Company: YouTube, the division of Google that hosts online videos. Product/Service: YouTube Insight, a free tool designed to allow those posting clips, including marketers, to YouTube to view detailed statistics about the videos uploaded.
Josh Bernoff, vice president and principal analyst at Cambridge, Mass.-based Forrester Research, wrote a report published in February called "Strategies For Interactive Marketing In A Recession."
YouTube's new reporting features have been out just a day, but marketers have already gleaned new insights about old videos. Previously, the Google-owned platform reported only the raw number of views captured by a given video, along with a short list of the clip's top traffic sources. The new features let content owners obtain a wider range of data about who viewed their videos, where they viewed them, and when. It's information YouTube says can be applied in planning future video programs.
Google has introduced a new, free tool to YouTube that will provide those who post video clips on the mega-popular site--whether they are semiprofessionals or media conglomerates--with deeper insights into when, where and how often their video clips are viewed.
On Sunday, access to Google Inc.'s YouTube inside China was cut off after the Web site was flooded with graphic images from Tibet, including videos of burning trucks and monks being dragged through the streets by Chinese soldiers. Blocking Western Web sites is routine in China, where the government has tightly controlled the flow of information. But the new YouTube blackout is the latest in a string of clashes between the site and foreign governments in Asia and the Middle East that's forcing the company to grapple with the consequences of its increasingly global reach.
By any name, the current incarnation of the Internet is known for giving power to the people. Sites like YouTube and Wikipedia collect the creations of unpaid amateurs while kicking pros to the curb—or at least deflating their stature to that of the ordinary Netizen. But now some of the same entrepreneurs that funded the user-generated revolution are paying professionals to edit and produce online content.In short, the expert is back. The revival comes amid mounting demand for a more reliable, bankable Web. "People are beginning to recognize that the world is too dangerous a place for faulty information," says Charlotte Beal,a consumer strategist for the Minneapolis-based research firm Iconoculture. Beal adds that choice fatigue and fear of bad advice are creating a "erfect storm of demand for expert information."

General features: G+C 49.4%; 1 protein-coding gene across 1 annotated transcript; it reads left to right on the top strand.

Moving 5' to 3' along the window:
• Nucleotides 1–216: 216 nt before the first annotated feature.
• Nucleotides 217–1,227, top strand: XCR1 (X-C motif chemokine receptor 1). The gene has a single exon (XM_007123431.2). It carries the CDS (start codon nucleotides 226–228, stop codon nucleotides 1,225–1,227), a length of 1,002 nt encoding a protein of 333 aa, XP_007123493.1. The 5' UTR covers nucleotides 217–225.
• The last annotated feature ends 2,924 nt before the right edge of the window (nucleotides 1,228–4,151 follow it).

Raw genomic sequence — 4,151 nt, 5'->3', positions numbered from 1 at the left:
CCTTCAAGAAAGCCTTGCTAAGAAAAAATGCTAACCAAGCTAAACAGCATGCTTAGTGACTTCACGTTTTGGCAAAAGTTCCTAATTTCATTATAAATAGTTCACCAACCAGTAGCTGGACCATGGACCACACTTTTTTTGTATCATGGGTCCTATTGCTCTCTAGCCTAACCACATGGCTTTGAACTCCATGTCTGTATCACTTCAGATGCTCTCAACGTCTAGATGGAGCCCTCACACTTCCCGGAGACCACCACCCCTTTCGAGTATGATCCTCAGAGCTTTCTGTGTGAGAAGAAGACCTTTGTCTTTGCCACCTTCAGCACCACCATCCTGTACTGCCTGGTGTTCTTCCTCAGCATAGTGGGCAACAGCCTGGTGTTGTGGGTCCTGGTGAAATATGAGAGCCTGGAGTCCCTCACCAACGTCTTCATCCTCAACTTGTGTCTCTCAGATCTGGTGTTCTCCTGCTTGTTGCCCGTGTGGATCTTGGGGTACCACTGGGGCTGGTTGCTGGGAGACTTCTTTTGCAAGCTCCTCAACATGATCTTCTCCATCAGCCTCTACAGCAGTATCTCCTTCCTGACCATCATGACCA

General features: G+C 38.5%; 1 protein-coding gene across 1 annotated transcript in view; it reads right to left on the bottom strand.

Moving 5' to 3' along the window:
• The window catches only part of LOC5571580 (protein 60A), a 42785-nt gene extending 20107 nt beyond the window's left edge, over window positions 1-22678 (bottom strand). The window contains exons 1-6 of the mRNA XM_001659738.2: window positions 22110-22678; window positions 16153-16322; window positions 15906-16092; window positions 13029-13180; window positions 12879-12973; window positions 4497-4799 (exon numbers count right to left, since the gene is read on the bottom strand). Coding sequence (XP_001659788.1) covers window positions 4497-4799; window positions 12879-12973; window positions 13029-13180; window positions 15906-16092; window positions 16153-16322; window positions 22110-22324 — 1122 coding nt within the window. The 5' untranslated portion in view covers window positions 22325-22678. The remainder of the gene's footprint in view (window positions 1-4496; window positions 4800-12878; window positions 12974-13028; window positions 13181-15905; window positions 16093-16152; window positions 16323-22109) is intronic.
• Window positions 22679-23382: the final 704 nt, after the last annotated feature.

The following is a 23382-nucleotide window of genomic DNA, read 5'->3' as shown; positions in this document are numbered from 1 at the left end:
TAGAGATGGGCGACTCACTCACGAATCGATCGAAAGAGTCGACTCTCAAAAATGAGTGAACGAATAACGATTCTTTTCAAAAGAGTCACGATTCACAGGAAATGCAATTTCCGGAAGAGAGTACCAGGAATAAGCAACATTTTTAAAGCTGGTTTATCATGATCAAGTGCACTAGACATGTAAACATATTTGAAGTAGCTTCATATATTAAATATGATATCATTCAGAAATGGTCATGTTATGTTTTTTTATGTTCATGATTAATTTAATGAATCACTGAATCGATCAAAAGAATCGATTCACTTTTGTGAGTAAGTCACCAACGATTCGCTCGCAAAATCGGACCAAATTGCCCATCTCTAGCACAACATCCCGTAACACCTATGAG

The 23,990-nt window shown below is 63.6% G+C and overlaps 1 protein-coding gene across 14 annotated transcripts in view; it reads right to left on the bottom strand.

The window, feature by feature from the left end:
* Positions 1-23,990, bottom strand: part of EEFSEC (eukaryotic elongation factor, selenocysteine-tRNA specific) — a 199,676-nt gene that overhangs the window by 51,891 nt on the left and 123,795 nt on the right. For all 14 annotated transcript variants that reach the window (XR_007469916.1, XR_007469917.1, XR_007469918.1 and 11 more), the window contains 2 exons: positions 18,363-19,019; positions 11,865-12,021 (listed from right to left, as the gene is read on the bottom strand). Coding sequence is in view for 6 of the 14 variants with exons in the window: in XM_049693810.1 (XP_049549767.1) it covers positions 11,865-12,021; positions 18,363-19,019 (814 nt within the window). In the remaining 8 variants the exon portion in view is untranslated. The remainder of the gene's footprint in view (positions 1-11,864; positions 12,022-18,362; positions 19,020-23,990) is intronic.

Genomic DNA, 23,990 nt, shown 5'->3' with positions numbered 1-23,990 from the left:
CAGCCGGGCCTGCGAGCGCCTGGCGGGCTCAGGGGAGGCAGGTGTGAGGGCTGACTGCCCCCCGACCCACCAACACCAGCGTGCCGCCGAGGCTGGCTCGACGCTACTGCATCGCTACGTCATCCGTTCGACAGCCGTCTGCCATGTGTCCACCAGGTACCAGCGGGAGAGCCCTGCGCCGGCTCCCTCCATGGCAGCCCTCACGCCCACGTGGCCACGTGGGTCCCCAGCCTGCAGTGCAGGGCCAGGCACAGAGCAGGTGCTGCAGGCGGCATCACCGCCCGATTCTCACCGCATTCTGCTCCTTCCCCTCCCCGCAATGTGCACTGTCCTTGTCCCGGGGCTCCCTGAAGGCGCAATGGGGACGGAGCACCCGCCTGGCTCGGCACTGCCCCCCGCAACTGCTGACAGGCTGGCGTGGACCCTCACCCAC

As crunch time approaches in the Texas and Ohio primaries, ascendant Democratic presidential contender Barack Obama launched Tuesday an aggressive local Web campaign. The campaign represents the first major Web effort for a presidential candidate to incorporate video. Until now, with the exception of paid search ads, candidates have relied primarily on their own Web sites and free placement on social media outlets such as Facebook and YouTube to get their message across online.
The Internet video space is poised for a great leap forward in 2008. A January Pew Internet study showed that 48 percent of Internet users in the U.S. alone visited video sites such as YouTube, blip.tv and Veoh -- up from 33 percent in 2006.
U.S. Internet users viewed more than 10 billion videos in December 2007, according to the comScore Video Metrix service from Reston, Va.-based comScore Inc. The company said this number represents the heaviest month for online video consumption since comScore launched the service in May 2006.
To keep abreast of discrepancies in search engine algorithms that present both risk and opportunities to boost ROI, Mountain View, Calif.-based financial software provider Intuit partnered with Zeta Interactive, a digital services firm in New York, to improve response during the current tax season. Zeta Interactive assisted Intuit in creating ad groups to support tailored cost-per-click ads and now monitors the frequency with which various search queries are used, rolling frequent queries into the program. It also monitors Intuit’s campaign keywords and ad groups, adjusting, as needed, to create more relevant ad copy. Here, Intuit Director of Online Advertising and Internet Media Seth Greenberg